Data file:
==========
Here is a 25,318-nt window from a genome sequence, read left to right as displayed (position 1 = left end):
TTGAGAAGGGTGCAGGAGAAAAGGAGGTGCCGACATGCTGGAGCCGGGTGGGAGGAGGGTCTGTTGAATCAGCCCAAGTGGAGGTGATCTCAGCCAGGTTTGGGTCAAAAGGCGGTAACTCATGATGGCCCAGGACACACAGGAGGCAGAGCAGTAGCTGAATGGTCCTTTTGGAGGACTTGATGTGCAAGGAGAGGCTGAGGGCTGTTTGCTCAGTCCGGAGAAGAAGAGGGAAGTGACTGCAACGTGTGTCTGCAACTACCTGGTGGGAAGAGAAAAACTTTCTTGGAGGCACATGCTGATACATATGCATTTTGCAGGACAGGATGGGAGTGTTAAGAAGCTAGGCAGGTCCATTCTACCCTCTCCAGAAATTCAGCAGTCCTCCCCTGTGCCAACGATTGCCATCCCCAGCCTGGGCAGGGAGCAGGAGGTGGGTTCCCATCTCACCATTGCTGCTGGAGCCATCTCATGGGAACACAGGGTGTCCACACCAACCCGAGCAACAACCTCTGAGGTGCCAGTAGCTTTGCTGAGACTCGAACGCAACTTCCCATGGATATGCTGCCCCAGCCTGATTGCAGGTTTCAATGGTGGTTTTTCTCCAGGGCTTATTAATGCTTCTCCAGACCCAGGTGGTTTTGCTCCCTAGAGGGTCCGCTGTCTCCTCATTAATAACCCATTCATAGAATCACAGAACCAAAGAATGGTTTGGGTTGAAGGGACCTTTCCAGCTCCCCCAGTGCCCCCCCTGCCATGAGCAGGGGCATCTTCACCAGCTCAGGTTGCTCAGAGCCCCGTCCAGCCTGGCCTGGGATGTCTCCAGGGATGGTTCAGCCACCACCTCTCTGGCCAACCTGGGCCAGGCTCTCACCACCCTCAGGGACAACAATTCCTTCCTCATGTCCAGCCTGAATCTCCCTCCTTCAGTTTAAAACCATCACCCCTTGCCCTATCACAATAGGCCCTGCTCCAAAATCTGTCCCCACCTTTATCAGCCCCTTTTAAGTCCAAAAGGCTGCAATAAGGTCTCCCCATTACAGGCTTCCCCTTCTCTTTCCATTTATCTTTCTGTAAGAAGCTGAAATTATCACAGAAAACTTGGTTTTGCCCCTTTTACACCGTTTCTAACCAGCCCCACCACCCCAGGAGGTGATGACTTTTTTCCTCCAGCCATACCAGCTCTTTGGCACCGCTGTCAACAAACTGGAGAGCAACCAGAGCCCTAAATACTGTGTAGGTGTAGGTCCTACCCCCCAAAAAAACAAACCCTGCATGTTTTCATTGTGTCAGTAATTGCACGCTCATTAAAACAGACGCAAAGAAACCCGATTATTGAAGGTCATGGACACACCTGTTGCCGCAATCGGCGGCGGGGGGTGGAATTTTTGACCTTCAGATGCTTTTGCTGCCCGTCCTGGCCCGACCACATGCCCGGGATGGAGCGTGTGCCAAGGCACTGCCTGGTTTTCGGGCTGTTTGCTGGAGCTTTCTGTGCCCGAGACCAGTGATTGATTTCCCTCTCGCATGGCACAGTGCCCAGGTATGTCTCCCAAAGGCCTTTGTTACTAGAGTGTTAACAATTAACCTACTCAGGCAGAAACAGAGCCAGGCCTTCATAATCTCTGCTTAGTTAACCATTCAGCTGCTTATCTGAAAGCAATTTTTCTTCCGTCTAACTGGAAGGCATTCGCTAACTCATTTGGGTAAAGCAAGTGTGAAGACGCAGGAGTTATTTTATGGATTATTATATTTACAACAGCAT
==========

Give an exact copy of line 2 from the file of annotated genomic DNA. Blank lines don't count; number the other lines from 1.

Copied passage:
TTGAGAAGGGTGCAGGAGAAAAGGAGGTGCCGACATGCTGGAGCCGGGTGGGAGGAGGGTCTGTTGAATCAGCCCAAGTGGAGGTGATCTCAGCCAGGTTTGGGTCAAAAGGCGGTAACTCATGATGGCCCAGGACACACAGGAGGCAGAGCAGTAGCTGAATGGTCCTTTTGGAGGACTTGATGTGCAAGGAGAGGCTGAGGGCTGTTTGCTCAGTCCGGAGAAGAAGAGGGAAGTGACTGCAACGTGTGTCTGCAACTACCTGGTGGGAAGAGAAAAACTTTCTTGGAGGCACATGCTGATACATATGCATTTTGCAGGACAGGATGGGAGTGTTAAGAAGCTAGGCAGGTCCATTCTACCCTCTCCAGAAATTCAGCAGTCCTCCCCTGTGCCAACGATTGCCATCCCCAGCCTGGGCAGGGAGCAGGAGGTGGGTTCCCATCTCACCATTGCTGCTGGAGCCATCTCATGGGAACACAGGGTGTCCACACCAACCCGAGCAACAACCTCTGAGGTGCCAGTAGCTTTGCTGAGACTCGAACGCAACTTCCCATGGATATGCTGCCCCAGCCTGATTGCAGGTTTCAATGGTGGTTTTTCTCCAGGGCTTATTAATGCTTCTCCAGACCCAGGTGGTTTTGCTCCCTAGAGGGTCCGCTGTCTCCTCATTAATAACCCATTCATAGAATCACAGAACCAAAGAATGGTTTGGGTTGAAGGGACCTTTCCAGCTCCCCCAGTGCCCCCCCTGCCATGAGCAGGGGCATCTTCACCAGCTCAGGTTGCTCAGAGCCCCGTCCAGCCTGGCCTGGGATGTCTCCAGGGATGGTTCAGCCACCACCTCTCTGGCCAACCTGGGCCAGGCTCTCACCACCCTCAGGGACAACAATTCCTTCCTCATGTCCAGCCTGAATCTCCCTCCTTCAGTTTAAAACCATCACCCCTTGCCCTATCACAATAGGCCCTGCTCCAAAATCTGTCCCCACCTTTATCAGCCCCTTTTAAGTCCAAAAGGCTGCAATAAGGTCTCCCCATTACAGGCTTCCCCTTCTCTTTCCATTTATCTTTCTGTAAGAAGCTGAAATTATCACAGAAAACTTGGTTTTGCCCCTTTTACACCGTTTCTAACCAGCCCCACCACCCCAGGAGGTGATGACTTTTTTCCTCCAGCCATACCAGCTCTTTGGCACCGCTGTCAACAAACTGGAGAGCAACCAGAGCCCTAAATACTGTGTAGGTGTAGGTCCTACCCCCCAAAAAAACAAACCCTGCATGTTTTCATTGTGTCAGTAATTGCACGCTCATTAAAACAGACGCAAAGAAACCCGATTATTGAAGGTCATGGACACACCTGTTGCCGCAATCGGCGGCGGGGGGTGGAATTTTTGACCTTCAGATGCTTTTGCTGCCCGTCCTGGCCCGACCACATGCCCGGGATGGAGCGTGTGCCAAGGCACTGCCTGGTTTTCGGGCTGTTTGCTGGAGCTTTCTGTGCCCGAGACCAGTGATTGATTTCCCTCTCGCATGGCACAGTGCCCAGGTATGTCTCCCAAAGGCCTTTGTTACTAGAGTGTTAACAATTAACCTACTCAGGCAGAAACAGAGCCAGGCCTTCATAATCTCTGCTTAGTTAACCATTCAGCTGCTTATCTGAAAGCAATTTTTCTTCCGTCTAACTGGAAGGCATTCGCTAACTCATTTGGGTAAAGCAAGTGTGAAGACGCAGGAGTTATTTTATGGATTATTATATTTACAACAGCAT